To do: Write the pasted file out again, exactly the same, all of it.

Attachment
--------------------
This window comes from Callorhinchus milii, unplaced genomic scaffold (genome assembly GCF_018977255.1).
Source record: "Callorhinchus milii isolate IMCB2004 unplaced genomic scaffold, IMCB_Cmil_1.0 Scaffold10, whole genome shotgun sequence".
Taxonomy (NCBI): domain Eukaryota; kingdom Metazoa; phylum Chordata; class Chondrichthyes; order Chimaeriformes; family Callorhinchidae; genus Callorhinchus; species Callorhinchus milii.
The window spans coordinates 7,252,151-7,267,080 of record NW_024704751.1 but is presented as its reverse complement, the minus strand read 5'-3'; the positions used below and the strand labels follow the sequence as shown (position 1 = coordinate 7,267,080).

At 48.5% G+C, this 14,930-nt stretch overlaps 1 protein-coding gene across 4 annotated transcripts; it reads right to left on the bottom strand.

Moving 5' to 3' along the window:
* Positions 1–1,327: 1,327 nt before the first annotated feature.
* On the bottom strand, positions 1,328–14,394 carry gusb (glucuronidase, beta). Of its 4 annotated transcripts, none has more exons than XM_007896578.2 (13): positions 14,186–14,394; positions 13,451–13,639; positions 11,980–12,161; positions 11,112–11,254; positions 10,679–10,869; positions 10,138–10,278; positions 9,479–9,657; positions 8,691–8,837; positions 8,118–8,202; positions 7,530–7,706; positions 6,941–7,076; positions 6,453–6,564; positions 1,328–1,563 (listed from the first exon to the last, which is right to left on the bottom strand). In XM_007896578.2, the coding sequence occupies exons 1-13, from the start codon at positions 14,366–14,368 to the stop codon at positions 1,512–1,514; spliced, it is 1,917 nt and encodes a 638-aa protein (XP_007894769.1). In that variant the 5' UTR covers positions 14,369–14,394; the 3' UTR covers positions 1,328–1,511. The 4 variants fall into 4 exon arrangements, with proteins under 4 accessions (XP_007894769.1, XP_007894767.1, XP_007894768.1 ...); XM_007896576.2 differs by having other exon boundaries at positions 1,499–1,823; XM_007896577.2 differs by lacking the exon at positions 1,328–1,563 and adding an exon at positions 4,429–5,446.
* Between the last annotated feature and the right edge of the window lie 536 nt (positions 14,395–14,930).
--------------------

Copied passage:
This window comes from Callorhinchus milii, unplaced genomic scaffold (genome assembly GCF_018977255.1).
Source record: "Callorhinchus milii isolate IMCB2004 unplaced genomic scaffold, IMCB_Cmil_1.0 Scaffold10, whole genome shotgun sequence".
Taxonomy (NCBI): domain Eukaryota; kingdom Metazoa; phylum Chordata; class Chondrichthyes; order Chimaeriformes; family Callorhinchidae; genus Callorhinchus; species Callorhinchus milii.
The window spans coordinates 7,252,151-7,267,080 of record NW_024704751.1 but is presented as its reverse complement, the minus strand read 5'-3'; the positions used below and the strand labels follow the sequence as shown (position 1 = coordinate 7,267,080).

At 48.5% G+C, this 14,930-nt stretch overlaps 1 protein-coding gene across 4 annotated transcripts; it reads right to left on the bottom strand.

Moving 5' to 3' along the window:
* Positions 1–1,327: 1,327 nt before the first annotated feature.
* On the bottom strand, positions 1,328–14,394 carry gusb (glucuronidase, beta). Of its 4 annotated transcripts, none has more exons than XM_007896578.2 (13): positions 14,186–14,394; positions 13,451–13,639; positions 11,980–12,161; positions 11,112–11,254; positions 10,679–10,869; positions 10,138–10,278; positions 9,479–9,657; positions 8,691–8,837; positions 8,118–8,202; positions 7,530–7,706; positions 6,941–7,076; positions 6,453–6,564; positions 1,328–1,563 (listed from the first exon to the last, which is right to left on the bottom strand). In XM_007896578.2, the coding sequence occupies exons 1-13, from the start codon at positions 14,366–14,368 to the stop codon at positions 1,512–1,514; spliced, it is 1,917 nt and encodes a 638-aa protein (XP_007894769.1). In that variant the 5' UTR covers positions 14,369–14,394; the 3' UTR covers positions 1,328–1,511. The 4 variants fall into 4 exon arrangements, with proteins under 4 accessions (XP_007894769.1, XP_007894767.1, XP_007894768.1 ...); XM_007896576.2 differs by having other exon boundaries at positions 1,499–1,823; XM_007896577.2 differs by lacking the exon at positions 1,328–1,563 and adding an exon at positions 4,429–5,446.
* Between the last annotated feature and the right edge of the window lie 536 nt (positions 14,395–14,930).